Secondly, the phrase (and even more its cousin “social gospel”) have been misused. This has been noted for example by Pope Benedict who said
"Therefore, it is claimed, we must now move towards "regocentrism," that is, toward the centrality of the Kingdom. This at last, we are told, is the heart of Jesus' message, and it also the right formula for finally harnessing mankind's positive energies and directing them toward the world's future. "Kingdom," on this interpretation, is simply the name for a world governed by peace, justice, and the conservation of creation. It means no more than this. This "Kingdom" is said to be the goal of history that has to be attained. This is supposedly the real task of religions: to work together for the coming of the "Kingdom." They are of course perfectly free to preserve their traditions and live according to their respective identities as well, but they must bring their different identities to bear on the common task of building the "Kingdom," a world, in other words, where peace, justice, and respect for creation are the dominant values. This sounds good but...on closer examination.the main thing that leaps out is that God has disappeared; man is the only actor left on the stage. The respect for religious "traditions" claimed by this way of thinking is only apparent. The truth is that they are regarded as so many sets of customs, which people should be allowed to keep, even though they ultimately count for nothing. Faith and religion are now directed toward political goals. Only the organisation of the world counts. Religion matters only insofar as it can serve that objective. This post-Christian vision of faith and religion is disturbingly close to Jesus' third temptation.".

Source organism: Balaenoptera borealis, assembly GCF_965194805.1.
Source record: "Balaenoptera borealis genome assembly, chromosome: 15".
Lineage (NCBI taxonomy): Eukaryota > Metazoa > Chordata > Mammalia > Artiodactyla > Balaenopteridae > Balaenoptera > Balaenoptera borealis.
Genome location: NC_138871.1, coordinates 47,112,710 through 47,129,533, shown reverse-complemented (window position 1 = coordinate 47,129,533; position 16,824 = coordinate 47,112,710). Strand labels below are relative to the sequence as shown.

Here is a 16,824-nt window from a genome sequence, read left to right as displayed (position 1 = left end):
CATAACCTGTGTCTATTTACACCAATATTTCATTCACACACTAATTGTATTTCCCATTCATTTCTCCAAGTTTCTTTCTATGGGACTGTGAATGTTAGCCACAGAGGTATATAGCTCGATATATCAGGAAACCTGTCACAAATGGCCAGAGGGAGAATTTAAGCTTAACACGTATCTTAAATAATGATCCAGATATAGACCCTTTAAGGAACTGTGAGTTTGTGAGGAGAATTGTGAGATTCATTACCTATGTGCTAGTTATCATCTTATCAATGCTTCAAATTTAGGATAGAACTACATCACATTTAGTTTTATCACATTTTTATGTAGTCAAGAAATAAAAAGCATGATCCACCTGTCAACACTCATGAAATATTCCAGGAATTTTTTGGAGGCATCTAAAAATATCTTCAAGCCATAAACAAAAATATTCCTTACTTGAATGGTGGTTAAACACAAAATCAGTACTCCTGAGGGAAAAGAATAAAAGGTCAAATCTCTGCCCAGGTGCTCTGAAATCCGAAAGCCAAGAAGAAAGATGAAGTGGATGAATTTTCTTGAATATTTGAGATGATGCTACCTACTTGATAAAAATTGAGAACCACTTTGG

The fact though that some ideas are misused doesn’t make the basic concept itself wrong. If we feel the term “social justice” is too loaded and too near to the label “social gospel” which was an late 19th century attempt to create a gospel rather along the lines that the Pope was critiquing above, then I suggest we use the term “biblical justice” instead
Thirdly, another objection that I’ve heard raised is that biblical justice “ is not the church's job”. There is a book which I have read and generally enjoyed by Kevin De Young called "The Mission of the church” which makes exactly that point. He quotes Gresham Machen who said “The responsibility of the church in the new age is the same as its responsibility in every age. It is to testify that this world is lost in sin...that there is a mysterious, holy, living God, Creator of all, Upholder of all, infinitely beyond all; that he has revealed himself to us in his Word and offered us communion with himself through Jesus Christ the Lord; that there is no other salvation, for individuals or for nations, save this, but that this salvation is full and free, and that whoever possesses it has for himself and for all others to whom he may be the instrument of bringing it a treasure compared with which all the kingdoms of the earth...are as the dust of the street. An unpopular message it is—an impractical message, we are told. But it is the message of the Christian church. Neglect it, and you will have destruction; heed it, and you will have life."